After a day of being wooed by teams around the NHL, Brad Richards picked the one that was the front-runner all along -- the New York Rangers.
Richards, considered the biggest prize in this year's underwhelming free-agent market, struck it rich Saturday when he agreed to a nine-year, $60 million deal. The 31-year-old center will be reunited with coach John Tortorella, with whom he won the Stanley Cup in 2004 with the Tampa Bay Lightning. He'll be alongside Marian Gaborik on New York's revamped top line.
Despite a presentation from Los Angeles, and a lucrative offer from Calgary, Brad Richards believes the road to the Cup goes through Manhattan and his former coach, writes Scott Burnside. Story
"The transition should be very easy," Richards said of the move to New York. "Obviously with a guy you've won with, you feel very comfortable.
"You look at what Torts did with us as a young group in Tampa. I can see that here."
After posting a career-high 28 goals and 49 assists last season with the Dallas Stars, Richards jumped to the head of the free-agent class and was highly coveted by the Rangers. The Los Angeles Kings and Toronto Maple Leafs also made in-person pitches at the office of his agent, Pat Morris, in Ontario.
The Calgary Flames also made a late push Friday, the first day of the free-agent shopping season, to try to land the Prince Edward Island native.
Tim Leiweke, the chief executive of Anschutz Entertainment Group, which owns the Kings, was part of a group that included general manager Dean Lombardi and several others who went to Canada to meet with Richards face to face. Not even video messages from Wayne Gretzky and Kobe Bryant, and a contract thought to be similar to the Rangers' offer, won over Richards.
New York stated its case remotely and did enough to lure Richards, despite reportedly not offering the most lucrative deal.
"I was going back and forth every hour in my mind," said Richards of the final teams it came down to. "That's the problem. They were all good fits."
The Rangers hope Richards will end their search for a center to power their top line and run their often struggling power play. New York thought it filled its hole in the middle four years ago when it signed Chris Drury and Scott Gomez on the first day of free agency, hoping for a good mix with Jaromir Jagr.
It didn't work.
Gomez was traded just two years into his seven-year, $51.5 million deal, and this week the Rangers bought out the final year of Drury's contract -- a five-year, $35.25 million pact -- ending the captain's stay with the team and opening more cap space to squeeze in Richards.
Richards will occupy $6.66 million of cap space for nine years, although the length of the deal lessens the amount each season.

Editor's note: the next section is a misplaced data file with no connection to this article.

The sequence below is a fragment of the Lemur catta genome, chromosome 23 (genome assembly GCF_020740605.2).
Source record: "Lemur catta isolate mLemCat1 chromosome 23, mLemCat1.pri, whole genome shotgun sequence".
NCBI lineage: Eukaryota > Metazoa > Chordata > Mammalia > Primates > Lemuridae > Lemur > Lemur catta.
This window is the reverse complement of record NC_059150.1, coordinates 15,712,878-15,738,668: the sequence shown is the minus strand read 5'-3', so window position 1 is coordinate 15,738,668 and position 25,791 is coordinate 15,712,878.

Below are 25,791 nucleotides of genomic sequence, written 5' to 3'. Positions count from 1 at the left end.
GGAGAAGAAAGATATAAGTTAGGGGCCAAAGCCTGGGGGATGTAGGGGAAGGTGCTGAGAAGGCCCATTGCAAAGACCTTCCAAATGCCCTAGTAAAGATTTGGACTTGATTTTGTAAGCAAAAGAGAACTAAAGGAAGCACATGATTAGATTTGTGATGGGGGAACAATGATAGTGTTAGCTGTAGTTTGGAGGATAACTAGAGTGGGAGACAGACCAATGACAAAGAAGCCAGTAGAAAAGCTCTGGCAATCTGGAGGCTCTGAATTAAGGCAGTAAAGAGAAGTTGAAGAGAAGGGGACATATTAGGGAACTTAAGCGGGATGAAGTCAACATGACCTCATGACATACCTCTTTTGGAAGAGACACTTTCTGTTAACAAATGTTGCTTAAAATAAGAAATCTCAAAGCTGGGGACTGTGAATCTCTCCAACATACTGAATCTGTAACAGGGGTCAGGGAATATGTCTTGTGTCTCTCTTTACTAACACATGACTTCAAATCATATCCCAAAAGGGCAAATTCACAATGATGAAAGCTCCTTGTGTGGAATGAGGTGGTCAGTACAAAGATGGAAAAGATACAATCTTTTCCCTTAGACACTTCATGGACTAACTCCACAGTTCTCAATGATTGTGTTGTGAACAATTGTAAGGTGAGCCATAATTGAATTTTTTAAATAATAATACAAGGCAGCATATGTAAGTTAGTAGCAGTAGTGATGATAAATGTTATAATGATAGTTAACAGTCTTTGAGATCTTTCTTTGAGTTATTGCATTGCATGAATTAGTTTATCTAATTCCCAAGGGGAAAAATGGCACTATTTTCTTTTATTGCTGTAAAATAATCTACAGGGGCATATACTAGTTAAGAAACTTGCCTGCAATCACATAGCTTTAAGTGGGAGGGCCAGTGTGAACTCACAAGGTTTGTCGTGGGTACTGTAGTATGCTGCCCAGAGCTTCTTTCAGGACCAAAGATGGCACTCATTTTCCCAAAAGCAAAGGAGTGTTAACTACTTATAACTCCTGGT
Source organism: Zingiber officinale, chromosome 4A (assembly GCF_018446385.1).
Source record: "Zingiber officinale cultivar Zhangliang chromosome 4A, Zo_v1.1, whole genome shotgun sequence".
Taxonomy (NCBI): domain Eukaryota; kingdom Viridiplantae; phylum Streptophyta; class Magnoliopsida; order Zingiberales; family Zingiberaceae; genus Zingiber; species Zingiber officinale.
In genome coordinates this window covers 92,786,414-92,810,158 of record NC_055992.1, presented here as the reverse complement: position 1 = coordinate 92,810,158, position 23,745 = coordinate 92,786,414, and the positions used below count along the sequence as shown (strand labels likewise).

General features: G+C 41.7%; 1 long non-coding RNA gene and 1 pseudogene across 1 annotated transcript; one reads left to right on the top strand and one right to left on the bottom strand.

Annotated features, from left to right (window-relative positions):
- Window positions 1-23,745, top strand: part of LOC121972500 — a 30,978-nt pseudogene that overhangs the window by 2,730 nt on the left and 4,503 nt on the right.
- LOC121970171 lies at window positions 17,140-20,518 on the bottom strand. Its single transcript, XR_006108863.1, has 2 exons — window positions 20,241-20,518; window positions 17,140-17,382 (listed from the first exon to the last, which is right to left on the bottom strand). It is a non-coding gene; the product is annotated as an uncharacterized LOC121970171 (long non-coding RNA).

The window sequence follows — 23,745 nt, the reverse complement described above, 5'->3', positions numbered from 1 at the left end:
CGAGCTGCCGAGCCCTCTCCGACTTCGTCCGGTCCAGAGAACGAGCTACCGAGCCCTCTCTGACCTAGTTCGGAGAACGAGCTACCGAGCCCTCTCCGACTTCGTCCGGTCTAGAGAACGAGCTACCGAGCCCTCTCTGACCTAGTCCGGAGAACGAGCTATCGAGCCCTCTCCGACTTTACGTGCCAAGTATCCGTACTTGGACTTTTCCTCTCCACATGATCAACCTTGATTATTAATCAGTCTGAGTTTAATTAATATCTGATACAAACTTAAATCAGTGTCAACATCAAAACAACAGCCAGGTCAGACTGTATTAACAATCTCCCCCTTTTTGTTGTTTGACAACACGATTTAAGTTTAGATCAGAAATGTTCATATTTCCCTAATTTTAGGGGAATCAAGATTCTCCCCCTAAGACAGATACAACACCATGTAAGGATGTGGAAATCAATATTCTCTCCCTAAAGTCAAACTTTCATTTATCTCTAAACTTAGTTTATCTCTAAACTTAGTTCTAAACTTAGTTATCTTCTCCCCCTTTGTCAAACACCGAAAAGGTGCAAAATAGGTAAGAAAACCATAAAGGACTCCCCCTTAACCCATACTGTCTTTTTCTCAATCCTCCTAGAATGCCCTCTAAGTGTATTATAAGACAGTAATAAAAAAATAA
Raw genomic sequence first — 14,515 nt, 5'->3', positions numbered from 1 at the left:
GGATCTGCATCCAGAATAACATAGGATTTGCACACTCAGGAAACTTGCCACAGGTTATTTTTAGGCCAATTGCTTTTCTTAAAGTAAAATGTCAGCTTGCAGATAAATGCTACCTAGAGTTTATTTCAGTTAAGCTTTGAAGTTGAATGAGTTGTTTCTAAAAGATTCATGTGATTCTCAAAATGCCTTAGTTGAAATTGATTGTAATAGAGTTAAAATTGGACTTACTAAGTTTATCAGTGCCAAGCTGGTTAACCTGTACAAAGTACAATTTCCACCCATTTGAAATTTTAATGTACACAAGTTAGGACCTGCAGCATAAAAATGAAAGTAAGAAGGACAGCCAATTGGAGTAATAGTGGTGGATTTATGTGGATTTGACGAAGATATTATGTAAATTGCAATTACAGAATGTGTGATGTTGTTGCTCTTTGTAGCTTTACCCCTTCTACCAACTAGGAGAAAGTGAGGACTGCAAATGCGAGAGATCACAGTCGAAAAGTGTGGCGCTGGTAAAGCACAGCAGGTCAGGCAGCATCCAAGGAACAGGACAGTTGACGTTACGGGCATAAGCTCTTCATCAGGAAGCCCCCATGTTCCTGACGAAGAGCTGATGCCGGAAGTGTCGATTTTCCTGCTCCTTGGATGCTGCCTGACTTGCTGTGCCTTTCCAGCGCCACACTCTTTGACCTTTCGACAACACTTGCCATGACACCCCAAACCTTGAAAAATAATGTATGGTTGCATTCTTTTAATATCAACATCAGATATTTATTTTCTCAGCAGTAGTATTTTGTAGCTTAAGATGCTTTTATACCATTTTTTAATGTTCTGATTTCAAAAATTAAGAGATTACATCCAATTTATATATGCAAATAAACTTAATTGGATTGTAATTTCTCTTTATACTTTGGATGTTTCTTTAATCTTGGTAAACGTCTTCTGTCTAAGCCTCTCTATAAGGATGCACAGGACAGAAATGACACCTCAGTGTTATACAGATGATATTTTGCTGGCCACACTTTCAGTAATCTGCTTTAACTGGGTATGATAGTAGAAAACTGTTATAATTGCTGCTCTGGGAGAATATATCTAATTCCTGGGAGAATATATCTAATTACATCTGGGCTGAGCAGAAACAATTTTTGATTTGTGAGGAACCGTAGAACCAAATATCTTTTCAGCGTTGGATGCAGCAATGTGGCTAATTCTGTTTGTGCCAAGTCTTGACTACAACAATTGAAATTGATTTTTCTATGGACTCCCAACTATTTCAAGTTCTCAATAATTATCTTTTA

The Rangers have been burned many times on lucrative contracts with veteran players. New York stashed defenseman Wade Redden in the minor leagues all of last season to get his $6.5 million off the cap. Redden still has three years left on his deal.
Richards carries another risk -- he was sidelined for a month last season after a concussion. He was struck in the jaw on a check in the closing seconds of a game against Columbus on Feb. 13 and missed 10 games before returning March 9.
Two seasons ago, Richards had 16 goals and 48 points in 55 games before breaking his right wrist when he was checked by Columbus' Jakub Voracek. He missed 15 games, but a broken left hand against San Jose in his first game back ended his season.
In 11 NHL seasons with Tampa Bay and Dallas, Richards has 220 goals and 496 assists in 772 games. Among active players, Richards is seventh in the NHL over the past two seasons with 1.11 points a game. During his career, Richards ranks 20th at 0.93 points, and 13th in the playoffs with 0.98 points.
Richards had 12 goals and a NHL-best 26 points, seven power-play goals and seven game-winning goals during the 2004 postseason to win the Conn Smythe Trophy as playoff MVP to go with the Lightning's Stanley Cup title. He was traded to Dallas during the 2007-08 season in a big deal after six-plus seasons with Tampa Bay.
New York was relatively quiet Friday, agreeing to a three-year, $4.5 million deal with former Pittsburgh Penguins forward Mike Rupp, and re-signing forward Ruslan Fedotenko for one year, $1.4 million.
Now that they have secured their biggest target, the Rangers can move to re-sign restricted free agent forwards Ryan Callahan, Brandon Dubinsky, Artem Anisimov and Brian Boyle and restricted defenseman Michael Sauer.
Unrestricted free agent defenseman Matt Gilroy left the Rangers on Saturday after two seasons by agreeing to a deal with the Lightning. New York also traded minor league forward Brodie Dupont, who played one game with the Rangers, to Nashville for right wing Andreas Thuresson. Both players are restricted free agents.
Thuresson has been with Milwaukee of the AHL for most of the past four seasons. In 25 career games for Nashville, including 22 in the 2009-10 season, he has one goal and two assists. Thuresson was pointless in three games last season with the Predators.